«Previous    Next»
Carriage Racing Catching On Fast
Carriage Arena Races pit horses and their drivers against the clock. Each carriage runs the course by itself. 
    “It is still very new in the U.S., but there is a lot of interest,” says Pam Kister, a horse trainer and carriage racer for the past 5 years.
     The drivers take their horse and cart through a course with sets of obstacles. The challenge is to maintain speed while following the course without striking an obstacle.
    “There is a lot of strategy involved,” says Kister. “Everyone has to go through each set of obstacles in the same order. However, they can choose which direction to follow out of the gates, either left or right. Some horses are better turning one way or the other, and you have to know your horse and choose accordingly.”
    One of the things that makes the event even more interesting is that any size horse can participate in the single or teamed events.
    “I prefer Shetlands and Morgans, but I’ll be using a National Show (Shetland/Hackney cross) at events this year,” says Kister. “Smaller breeds can cut the corners faster.”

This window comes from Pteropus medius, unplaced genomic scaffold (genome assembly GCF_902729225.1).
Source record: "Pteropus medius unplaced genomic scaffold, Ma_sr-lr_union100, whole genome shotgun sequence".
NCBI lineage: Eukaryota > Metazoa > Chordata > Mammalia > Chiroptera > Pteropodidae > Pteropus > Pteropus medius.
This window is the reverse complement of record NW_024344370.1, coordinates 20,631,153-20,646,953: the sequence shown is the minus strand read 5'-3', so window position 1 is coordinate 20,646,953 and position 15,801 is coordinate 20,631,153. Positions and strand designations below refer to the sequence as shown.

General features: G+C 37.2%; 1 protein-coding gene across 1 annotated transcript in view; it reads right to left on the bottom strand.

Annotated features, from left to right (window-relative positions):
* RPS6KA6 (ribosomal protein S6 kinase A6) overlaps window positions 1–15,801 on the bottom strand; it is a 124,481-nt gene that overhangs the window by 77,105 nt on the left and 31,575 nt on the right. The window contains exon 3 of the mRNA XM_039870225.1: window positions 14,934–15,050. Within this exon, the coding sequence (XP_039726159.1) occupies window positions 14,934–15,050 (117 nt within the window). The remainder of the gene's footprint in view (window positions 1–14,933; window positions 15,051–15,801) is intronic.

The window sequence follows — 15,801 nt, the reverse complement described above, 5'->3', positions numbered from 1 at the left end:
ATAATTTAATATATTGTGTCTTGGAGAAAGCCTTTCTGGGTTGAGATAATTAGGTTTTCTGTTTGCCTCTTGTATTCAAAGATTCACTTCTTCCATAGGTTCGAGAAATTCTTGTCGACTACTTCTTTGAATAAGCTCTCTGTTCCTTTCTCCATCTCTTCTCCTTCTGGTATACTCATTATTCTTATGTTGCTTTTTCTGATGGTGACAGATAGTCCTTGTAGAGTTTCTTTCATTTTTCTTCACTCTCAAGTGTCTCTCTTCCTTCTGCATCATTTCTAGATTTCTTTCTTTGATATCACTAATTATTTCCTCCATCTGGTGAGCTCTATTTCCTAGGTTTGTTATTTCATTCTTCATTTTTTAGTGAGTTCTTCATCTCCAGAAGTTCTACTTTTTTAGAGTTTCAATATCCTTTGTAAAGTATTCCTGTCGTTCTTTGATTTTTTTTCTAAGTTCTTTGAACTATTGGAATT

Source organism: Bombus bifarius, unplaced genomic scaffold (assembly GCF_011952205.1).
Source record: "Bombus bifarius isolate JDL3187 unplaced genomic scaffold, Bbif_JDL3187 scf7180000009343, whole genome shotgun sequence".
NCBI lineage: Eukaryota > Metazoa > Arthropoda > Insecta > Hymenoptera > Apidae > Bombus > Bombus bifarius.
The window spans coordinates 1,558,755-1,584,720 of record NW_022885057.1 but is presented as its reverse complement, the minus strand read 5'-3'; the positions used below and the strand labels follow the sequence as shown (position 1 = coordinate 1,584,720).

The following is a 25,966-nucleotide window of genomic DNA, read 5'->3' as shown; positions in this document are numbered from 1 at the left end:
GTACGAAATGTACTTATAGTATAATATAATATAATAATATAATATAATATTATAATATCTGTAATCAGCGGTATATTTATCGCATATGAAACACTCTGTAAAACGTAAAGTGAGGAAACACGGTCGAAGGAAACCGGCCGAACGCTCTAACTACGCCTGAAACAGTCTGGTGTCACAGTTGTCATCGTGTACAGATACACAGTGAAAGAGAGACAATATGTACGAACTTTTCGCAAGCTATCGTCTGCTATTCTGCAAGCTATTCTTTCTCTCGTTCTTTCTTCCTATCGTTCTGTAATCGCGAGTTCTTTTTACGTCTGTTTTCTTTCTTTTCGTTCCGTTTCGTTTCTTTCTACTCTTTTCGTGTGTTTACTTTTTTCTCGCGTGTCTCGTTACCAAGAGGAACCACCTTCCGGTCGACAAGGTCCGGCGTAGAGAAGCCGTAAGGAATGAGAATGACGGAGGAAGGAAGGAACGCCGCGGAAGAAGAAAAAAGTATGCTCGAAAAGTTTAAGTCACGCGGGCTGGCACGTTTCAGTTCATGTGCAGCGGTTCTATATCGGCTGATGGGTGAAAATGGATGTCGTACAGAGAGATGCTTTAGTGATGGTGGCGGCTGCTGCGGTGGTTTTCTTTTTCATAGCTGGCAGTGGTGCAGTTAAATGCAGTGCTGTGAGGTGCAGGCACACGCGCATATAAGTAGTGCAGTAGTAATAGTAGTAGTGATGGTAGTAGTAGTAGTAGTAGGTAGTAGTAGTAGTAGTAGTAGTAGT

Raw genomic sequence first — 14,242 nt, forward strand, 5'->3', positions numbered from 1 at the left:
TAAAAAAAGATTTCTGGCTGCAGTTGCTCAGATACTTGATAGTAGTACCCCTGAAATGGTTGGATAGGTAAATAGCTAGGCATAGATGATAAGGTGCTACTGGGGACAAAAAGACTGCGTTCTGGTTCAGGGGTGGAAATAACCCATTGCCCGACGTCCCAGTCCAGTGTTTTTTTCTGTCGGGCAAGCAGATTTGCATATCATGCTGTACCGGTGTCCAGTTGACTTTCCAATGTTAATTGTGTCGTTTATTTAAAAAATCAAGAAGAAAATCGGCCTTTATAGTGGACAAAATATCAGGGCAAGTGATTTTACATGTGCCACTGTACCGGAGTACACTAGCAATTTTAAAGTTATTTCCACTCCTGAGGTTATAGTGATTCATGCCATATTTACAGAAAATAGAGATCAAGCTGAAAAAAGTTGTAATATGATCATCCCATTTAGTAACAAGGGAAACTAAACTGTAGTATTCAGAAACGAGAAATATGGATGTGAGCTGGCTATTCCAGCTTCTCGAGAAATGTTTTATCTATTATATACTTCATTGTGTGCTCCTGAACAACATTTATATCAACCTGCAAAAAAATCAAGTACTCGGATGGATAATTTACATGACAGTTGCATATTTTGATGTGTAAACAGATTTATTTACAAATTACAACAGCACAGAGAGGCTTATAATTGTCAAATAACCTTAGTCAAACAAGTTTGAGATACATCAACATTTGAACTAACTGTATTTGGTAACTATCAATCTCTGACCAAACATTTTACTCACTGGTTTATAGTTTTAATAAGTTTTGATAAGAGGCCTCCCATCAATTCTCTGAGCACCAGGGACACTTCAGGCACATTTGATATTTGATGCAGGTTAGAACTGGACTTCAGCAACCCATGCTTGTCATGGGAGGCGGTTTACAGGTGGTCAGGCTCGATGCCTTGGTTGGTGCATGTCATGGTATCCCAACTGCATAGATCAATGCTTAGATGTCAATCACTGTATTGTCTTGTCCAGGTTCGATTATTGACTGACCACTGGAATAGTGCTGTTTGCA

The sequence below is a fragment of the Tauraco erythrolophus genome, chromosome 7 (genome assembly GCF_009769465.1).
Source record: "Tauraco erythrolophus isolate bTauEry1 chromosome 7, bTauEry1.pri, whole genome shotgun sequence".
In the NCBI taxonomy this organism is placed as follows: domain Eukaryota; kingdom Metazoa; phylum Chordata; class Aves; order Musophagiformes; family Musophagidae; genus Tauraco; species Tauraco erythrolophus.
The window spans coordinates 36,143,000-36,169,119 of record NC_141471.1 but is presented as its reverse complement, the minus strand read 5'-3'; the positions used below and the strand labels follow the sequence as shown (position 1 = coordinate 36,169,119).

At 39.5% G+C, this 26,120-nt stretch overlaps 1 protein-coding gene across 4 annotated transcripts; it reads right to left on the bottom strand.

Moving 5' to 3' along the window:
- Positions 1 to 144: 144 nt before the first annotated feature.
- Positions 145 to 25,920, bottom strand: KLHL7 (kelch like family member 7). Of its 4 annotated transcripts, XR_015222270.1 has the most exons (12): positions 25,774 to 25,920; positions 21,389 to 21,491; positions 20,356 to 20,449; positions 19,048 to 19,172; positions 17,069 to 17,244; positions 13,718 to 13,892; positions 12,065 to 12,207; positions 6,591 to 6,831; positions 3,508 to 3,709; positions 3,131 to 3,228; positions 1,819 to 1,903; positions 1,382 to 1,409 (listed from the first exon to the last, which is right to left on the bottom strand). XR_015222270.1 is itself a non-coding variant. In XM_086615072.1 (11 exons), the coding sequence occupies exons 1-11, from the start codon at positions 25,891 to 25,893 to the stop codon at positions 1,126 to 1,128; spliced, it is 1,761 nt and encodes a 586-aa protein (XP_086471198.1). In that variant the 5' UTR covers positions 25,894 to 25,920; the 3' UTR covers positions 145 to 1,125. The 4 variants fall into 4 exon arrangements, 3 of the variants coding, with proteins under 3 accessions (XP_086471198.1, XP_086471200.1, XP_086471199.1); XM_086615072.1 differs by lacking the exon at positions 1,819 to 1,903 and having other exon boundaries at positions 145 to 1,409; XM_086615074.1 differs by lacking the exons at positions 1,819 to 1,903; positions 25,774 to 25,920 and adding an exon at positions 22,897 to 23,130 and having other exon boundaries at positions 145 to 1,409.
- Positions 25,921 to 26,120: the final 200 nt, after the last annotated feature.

Unlike other types of harness racing, carriage racers can have a second person on the cart or buggy. Although they are called “navigators”, they are not allowed to speak with the driver or help direct them through the course. With a single horse, they shift from side to side to keep the wheels down. In case of problems in team events, they can help with the horses. One navigator is required with 2-horse teams, and 2 navigators are required for teams of 4 or more.
    “Safety is foremost with carriage racing,” says Kister. “This isn’t something to try if you haven’t practiced at home. You need to know how tight corners can be driven and how fast.”
    Some special equipment is needed, such as a breech on the harness attached to the shafts. Kister explains that the breech is the braking system and keeps the carriage from hitting the rear of the animal.
    Kister advises working with an experienced carriage racer to get started. “Every course is different, and you have to learn it before you drive it. “That’s one of the things that makes the sport so fun and challenging for drivers and interesting for those watching.”
    Kister invites those interested to contact her or the American Driving Society (ADS) to learn more. The ADS is developing rules to formalize the sport.
    Check out a video of Arena Carriage Driving at FARMSHOW.com.
    Contact: FARM SHOW Followup, Pam Kister, 2450B Fairfield Rd., Gettysburg, Penn. 17325 (ph 717 779-4542; greyhorsestable@hotmail.com); or The American Driving Society, Inc., P.O. Box 278, Cross Plains, Wis. 53528 (ph 608 237-7382; info@americandrivingsociety.org).

  Click here to download page story appeared in.

  Click here to read entire issue

To read the rest of this story, download this issue below or click here to register with your account number.
Order the Issue Containing This Story
2017 - Volume #41, Issue #2